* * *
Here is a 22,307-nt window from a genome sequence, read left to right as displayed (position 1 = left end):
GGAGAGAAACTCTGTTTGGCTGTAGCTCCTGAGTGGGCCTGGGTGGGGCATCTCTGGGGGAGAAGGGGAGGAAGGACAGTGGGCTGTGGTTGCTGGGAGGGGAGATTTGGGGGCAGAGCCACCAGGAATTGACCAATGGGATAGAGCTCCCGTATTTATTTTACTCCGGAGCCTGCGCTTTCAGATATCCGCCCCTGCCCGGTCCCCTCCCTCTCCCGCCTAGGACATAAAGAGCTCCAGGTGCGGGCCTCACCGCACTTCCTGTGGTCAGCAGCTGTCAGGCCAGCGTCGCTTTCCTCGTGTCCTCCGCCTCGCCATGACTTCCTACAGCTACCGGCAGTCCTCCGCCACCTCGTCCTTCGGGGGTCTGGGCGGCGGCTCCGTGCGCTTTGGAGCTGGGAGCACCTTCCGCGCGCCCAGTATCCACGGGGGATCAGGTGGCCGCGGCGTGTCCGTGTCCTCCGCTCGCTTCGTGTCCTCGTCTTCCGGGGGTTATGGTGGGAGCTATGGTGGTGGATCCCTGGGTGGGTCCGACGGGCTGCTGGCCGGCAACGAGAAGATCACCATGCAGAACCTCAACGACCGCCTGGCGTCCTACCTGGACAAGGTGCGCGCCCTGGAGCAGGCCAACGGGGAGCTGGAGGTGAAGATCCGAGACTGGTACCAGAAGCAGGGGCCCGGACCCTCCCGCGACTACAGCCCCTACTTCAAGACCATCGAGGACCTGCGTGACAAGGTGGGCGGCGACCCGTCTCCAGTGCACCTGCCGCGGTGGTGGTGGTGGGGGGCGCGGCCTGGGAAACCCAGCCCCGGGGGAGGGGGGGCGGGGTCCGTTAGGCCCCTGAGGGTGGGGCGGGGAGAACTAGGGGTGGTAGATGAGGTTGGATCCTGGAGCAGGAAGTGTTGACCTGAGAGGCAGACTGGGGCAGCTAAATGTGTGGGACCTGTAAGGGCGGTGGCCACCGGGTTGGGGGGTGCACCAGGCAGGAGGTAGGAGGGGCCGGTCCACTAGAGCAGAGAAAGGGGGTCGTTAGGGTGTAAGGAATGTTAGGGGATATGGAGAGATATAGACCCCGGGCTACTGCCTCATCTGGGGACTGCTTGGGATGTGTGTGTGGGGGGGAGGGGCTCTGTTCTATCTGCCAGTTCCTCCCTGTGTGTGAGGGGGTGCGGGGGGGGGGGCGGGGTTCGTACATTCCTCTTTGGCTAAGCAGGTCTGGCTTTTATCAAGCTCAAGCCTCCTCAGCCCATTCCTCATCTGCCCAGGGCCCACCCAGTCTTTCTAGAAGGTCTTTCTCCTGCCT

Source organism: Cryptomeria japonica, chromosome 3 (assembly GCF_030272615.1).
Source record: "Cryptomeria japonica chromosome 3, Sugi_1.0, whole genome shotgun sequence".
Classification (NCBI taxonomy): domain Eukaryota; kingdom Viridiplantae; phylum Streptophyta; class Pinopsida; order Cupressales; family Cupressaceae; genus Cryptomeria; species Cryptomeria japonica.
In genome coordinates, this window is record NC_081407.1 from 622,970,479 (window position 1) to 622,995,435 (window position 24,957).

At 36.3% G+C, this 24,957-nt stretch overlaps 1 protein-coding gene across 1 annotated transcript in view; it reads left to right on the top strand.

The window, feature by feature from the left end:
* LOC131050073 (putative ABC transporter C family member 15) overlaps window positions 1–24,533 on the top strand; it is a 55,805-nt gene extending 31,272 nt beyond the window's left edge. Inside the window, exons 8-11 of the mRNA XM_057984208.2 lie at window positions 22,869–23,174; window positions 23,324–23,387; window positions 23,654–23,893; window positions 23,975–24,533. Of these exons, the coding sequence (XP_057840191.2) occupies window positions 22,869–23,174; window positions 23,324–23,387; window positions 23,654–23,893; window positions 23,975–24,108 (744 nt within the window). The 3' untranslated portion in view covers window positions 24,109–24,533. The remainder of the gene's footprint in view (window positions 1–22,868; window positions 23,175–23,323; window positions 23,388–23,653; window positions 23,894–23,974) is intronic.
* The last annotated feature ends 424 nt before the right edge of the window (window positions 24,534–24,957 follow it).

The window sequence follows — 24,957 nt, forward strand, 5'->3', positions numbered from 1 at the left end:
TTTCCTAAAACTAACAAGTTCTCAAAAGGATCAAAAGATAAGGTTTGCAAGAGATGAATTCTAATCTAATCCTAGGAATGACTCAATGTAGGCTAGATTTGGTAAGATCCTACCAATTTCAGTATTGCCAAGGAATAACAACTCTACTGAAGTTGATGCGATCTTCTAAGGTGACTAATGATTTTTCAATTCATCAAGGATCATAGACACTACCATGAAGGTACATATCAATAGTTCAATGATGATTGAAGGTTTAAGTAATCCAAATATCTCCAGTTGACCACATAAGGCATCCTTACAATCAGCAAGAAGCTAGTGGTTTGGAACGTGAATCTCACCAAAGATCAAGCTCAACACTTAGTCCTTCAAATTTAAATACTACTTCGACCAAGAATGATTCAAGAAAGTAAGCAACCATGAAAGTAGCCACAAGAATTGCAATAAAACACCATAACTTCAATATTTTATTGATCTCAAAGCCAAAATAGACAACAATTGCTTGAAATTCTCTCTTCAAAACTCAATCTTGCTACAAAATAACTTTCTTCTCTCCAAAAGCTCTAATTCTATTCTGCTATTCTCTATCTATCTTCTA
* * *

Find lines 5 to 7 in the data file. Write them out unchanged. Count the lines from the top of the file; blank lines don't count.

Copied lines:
Classification (NCBI taxonomy): domain Eukaryota; kingdom Viridiplantae; phylum Streptophyta; class Pinopsida; order Cupressales; family Cupressaceae; genus Cryptomeria; species Cryptomeria japonica.
In genome coordinates, this window is record NC_081407.1 from 622,970,479 (window position 1) to 622,995,435 (window position 24,957).

At 36.3% G+C, this 24,957-nt stretch overlaps 1 protein-coding gene across 1 annotated transcript in view; it reads left to right on the top strand.